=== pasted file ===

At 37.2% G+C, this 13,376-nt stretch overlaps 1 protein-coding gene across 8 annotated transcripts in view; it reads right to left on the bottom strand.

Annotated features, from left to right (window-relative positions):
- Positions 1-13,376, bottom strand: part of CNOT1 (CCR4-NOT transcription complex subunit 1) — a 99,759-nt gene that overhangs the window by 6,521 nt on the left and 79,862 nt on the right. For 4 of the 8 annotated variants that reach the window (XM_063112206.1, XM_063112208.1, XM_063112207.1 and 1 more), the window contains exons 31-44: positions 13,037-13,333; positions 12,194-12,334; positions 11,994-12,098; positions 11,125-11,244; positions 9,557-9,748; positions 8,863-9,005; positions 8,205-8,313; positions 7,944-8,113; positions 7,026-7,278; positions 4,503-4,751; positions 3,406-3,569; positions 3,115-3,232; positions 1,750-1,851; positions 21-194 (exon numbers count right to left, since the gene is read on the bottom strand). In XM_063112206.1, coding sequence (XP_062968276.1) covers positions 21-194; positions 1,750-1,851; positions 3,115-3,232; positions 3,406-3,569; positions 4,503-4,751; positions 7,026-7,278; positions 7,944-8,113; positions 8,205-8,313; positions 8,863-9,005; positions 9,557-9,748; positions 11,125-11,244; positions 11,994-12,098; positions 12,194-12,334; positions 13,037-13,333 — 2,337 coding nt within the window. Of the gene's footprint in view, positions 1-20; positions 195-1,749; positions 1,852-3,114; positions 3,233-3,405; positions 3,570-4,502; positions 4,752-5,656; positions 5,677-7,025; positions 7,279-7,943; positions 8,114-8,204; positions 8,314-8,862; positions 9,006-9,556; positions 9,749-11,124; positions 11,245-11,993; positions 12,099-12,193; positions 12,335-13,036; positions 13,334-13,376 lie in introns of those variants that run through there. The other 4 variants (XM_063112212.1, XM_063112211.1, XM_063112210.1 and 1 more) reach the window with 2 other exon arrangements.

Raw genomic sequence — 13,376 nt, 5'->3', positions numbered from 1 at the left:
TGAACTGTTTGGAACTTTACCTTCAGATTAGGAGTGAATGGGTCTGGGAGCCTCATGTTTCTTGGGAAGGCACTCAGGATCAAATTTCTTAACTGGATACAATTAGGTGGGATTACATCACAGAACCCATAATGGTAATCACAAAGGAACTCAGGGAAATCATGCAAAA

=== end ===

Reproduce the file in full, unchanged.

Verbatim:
At 37.2% G+C, this 13,376-nt stretch overlaps 1 protein-coding gene across 8 annotated transcripts in view; it reads right to left on the bottom strand.

Annotated features, from left to right (window-relative positions):
- Positions 1-13,376, bottom strand: part of CNOT1 (CCR4-NOT transcription complex subunit 1) — a 99,759-nt gene that overhangs the window by 6,521 nt on the left and 79,862 nt on the right. For 4 of the 8 annotated variants that reach the window (XM_063112206.1, XM_063112208.1, XM_063112207.1 and 1 more), the window contains exons 31-44: positions 13,037-13,333; positions 12,194-12,334; positions 11,994-12,098; positions 11,125-11,244; positions 9,557-9,748; positions 8,863-9,005; positions 8,205-8,313; positions 7,944-8,113; positions 7,026-7,278; positions 4,503-4,751; positions 3,406-3,569; positions 3,115-3,232; positions 1,750-1,851; positions 21-194 (exon numbers count right to left, since the gene is read on the bottom strand). In XM_063112206.1, coding sequence (XP_062968276.1) covers positions 21-194; positions 1,750-1,851; positions 3,115-3,232; positions 3,406-3,569; positions 4,503-4,751; positions 7,026-7,278; positions 7,944-8,113; positions 8,205-8,313; positions 8,863-9,005; positions 9,557-9,748; positions 11,125-11,244; positions 11,994-12,098; positions 12,194-12,334; positions 13,037-13,333 — 2,337 coding nt within the window. Of the gene's footprint in view, positions 1-20; positions 195-1,749; positions 1,852-3,114; positions 3,233-3,405; positions 3,570-4,502; positions 4,752-5,656; positions 5,677-7,025; positions 7,279-7,943; positions 8,114-8,204; positions 8,314-8,862; positions 9,006-9,556; positions 9,749-11,124; positions 11,245-11,993; positions 12,099-12,193; positions 12,335-13,036; positions 13,334-13,376 lie in introns of those variants that run through there. The other 4 variants (XM_063112212.1, XM_063112211.1, XM_063112210.1 and 1 more) reach the window with 2 other exon arrangements.

Raw genomic sequence — 13,376 nt, 5'->3', positions numbered from 1 at the left:
TGAACTGTTTGGAACTTTACCTTCAGATTAGGAGTGAATGGGTCTGGGAGCCTCATGTTTCTTGGGAAGGCACTCAGGATCAAATTTCTTAACTGGATACAATTAGGTGGGATTACATCACAGAACCCATAATGGTAATCACAAAGGAACTCAGGGAAATCATGCAAAA